We have also taken a number of steps to improve accountability for U.S. assistance. The Agency has created a new division to oversee implementing partners and fight fraud, waste and corruption. This division has already completed more than 40 suspension and debarment actions against programs that were failing to provide transparent and accountable assistance. And we also launched the Accountable Assistance for Afghanistan initiative last fall to help ensure that the Agency is taking the necessary steps to prevent the likelihood of our assistance falling into the wrong hands.
This strategy appears to be paying off. Once shuttered bazaars in Kandahar and Helmand are now thriving, and former opium fields are planted with high-yield seed. The economy, food security, literacy, employment, and life expectancies all continue to rise, the government is more capable, and the democratic system more resilient. Afghan women’s access to education, health care, economic opportunity, and political representation continue to rise. Millions of Afghans are seeing the possibility of a better, stable future.
We are under no illusions about the challenges we face in Afghanistan. Every day our staff and our partners are under threat. Security increases our costs, and we must spend significant effort to safeguard taxpayer funds. If it were easy, we wouldn’t be there.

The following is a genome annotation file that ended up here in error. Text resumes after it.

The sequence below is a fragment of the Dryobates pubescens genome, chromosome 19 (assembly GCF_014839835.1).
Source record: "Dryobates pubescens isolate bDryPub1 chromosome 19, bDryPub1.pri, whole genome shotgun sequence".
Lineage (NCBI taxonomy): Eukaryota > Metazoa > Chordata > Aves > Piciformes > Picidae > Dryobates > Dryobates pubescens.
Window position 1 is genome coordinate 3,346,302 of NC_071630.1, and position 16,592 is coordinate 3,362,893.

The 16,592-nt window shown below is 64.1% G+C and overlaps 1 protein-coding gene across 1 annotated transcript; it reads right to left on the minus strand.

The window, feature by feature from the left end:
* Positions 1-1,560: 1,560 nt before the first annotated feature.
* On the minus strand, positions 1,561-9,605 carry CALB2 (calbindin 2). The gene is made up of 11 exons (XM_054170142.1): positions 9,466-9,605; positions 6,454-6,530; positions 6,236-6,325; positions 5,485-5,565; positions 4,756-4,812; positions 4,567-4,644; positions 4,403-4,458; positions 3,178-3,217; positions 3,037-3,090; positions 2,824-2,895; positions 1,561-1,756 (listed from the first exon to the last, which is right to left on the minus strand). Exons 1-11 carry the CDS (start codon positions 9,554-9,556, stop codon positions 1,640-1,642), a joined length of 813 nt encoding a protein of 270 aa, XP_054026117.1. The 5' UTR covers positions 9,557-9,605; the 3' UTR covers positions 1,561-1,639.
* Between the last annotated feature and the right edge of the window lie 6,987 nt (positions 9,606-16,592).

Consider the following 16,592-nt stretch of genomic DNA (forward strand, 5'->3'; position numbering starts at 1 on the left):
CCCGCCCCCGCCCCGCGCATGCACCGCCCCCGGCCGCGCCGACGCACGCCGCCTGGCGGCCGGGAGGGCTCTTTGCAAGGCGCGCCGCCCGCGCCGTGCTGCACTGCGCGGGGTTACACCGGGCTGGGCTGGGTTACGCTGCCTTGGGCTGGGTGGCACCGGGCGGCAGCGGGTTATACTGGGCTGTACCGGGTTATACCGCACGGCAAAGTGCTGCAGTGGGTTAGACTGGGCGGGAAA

The results we’ve delivered thus far will enable the president to carefully draw down U.S. resources in Afghanistan, handing responsibility over to a more stable, increasingly prosperous country. And it is this progress that will help bring American troops home more quickly. Civilian assistance has been central to these gains and will only increase in importance as Afghans take the lead in forging their own future.
J Alexander Thier is assistant to the administrator for Afghanistan and Pakistan affairs at the U.S. Agency for International Development.
J Alexander Thier, the founder of Triple Helix, was the executive director of the Overseas Development Institute in London and was USAID’s chief of policy, planning, and learning from 2013 to 2015. He is writing in a personal capacity. Twitter: @Thieristan
More from Foreign Policy
No, the World Is Not Multipolar
The idea of emerging power centers is popular but wrong—and could lead to serious policy mistakes.
America Prepares for a Pacific War With China It Doesn’t Want
Embedded with U.S. forces in the Pacific, I saw the dilemmas of deterrence firsthand.
America Can’t Stop China’s Rise
And it should stop trying.
The Morality of Ukraine’s War Is Very Murky
The ethical calculations are less clear than you might think.